Ultimately, the snuggest in our little band was "bubble boy". He found great comfort in a protective raincover, many handfuls of cookies, and a doting aunt and uncle. Had I known what a steep and rocky climb awaited us, we probably would never have attempted the trip with Addison in tow. In the end however, it was a trip well worth taking and whet our appetite for what the seaside view must be like on a clear, balmy day. Anything will seem like a piece of cake after this.
Tuesday, January 2, 2007
And I have to share this one because his expression is such a classic one. He has a face like mine, incapable of hiding any emotion.
As you know, during the week that Sarah and Nathaniel were here, I took a little break from blogging. However, I plan to get back into the swing of things this week. We enjoyed a lovely visit with my siblings and were very sad to see them go this morning. Addison, in particular, shed more than a few tears as they wheeled their luggage out our front gate. I'm not sure how he's going to cope over the next few days as he grew terribly attached to both "Sawah" and "Neat". I was pleasantly surprised by a Skype call from them this afternoon. They had made it down to Edinburgh all in one piece although with many tales to tell along the way. We have come to learn that rarely do things happen just as expected.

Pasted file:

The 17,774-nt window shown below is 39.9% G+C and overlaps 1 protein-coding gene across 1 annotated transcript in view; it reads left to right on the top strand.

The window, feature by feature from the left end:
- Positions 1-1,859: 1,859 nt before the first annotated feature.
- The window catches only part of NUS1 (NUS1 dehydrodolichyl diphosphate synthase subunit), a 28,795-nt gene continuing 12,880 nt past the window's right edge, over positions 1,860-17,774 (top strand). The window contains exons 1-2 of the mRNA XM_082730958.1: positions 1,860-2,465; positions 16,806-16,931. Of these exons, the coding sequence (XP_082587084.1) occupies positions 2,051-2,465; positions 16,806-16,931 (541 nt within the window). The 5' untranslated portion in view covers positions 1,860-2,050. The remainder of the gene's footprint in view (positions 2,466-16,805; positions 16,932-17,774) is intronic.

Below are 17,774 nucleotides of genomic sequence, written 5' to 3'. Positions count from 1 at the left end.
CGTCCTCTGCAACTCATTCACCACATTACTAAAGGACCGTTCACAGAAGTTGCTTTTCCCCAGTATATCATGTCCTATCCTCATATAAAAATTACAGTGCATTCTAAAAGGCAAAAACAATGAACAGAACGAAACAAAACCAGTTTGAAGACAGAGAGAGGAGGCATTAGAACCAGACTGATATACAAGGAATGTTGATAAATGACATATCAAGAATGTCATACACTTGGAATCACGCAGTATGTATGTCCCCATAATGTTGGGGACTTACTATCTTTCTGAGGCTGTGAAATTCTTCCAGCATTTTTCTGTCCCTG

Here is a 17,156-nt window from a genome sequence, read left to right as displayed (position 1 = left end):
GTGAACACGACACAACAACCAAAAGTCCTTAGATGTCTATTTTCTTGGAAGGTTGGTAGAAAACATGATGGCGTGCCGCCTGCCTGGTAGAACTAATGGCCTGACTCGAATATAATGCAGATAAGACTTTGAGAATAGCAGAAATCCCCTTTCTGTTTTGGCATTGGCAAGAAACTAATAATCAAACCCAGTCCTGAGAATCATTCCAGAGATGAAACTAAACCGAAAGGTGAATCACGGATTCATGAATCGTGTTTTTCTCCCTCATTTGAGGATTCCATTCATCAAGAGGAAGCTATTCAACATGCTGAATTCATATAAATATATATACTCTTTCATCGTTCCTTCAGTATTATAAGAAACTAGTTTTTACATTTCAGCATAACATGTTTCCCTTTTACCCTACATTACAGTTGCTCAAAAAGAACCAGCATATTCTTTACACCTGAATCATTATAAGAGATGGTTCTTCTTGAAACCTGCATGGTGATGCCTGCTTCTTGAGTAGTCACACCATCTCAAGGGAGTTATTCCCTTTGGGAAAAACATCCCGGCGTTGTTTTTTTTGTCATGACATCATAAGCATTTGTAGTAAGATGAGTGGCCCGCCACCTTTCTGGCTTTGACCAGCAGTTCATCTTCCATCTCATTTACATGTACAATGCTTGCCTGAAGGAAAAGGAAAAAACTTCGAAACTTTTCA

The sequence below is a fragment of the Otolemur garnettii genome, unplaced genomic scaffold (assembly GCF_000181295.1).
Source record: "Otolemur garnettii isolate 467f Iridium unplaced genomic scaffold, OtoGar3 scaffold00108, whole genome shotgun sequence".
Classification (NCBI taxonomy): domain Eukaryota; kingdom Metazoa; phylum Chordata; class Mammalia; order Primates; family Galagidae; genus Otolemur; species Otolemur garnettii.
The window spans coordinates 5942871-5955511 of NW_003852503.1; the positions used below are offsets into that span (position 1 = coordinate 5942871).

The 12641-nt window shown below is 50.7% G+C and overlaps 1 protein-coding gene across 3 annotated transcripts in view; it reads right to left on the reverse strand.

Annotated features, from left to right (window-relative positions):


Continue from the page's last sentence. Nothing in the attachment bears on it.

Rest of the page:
Let me draw your attention to the new photo album I've added in the right-hand column. They are pictures from our trip to Dunnottar Castle last week. I have much to tell about that trip, but I will save it for later this week. In the meantime, however, I wanted to include the photos so you could start enjoying them now.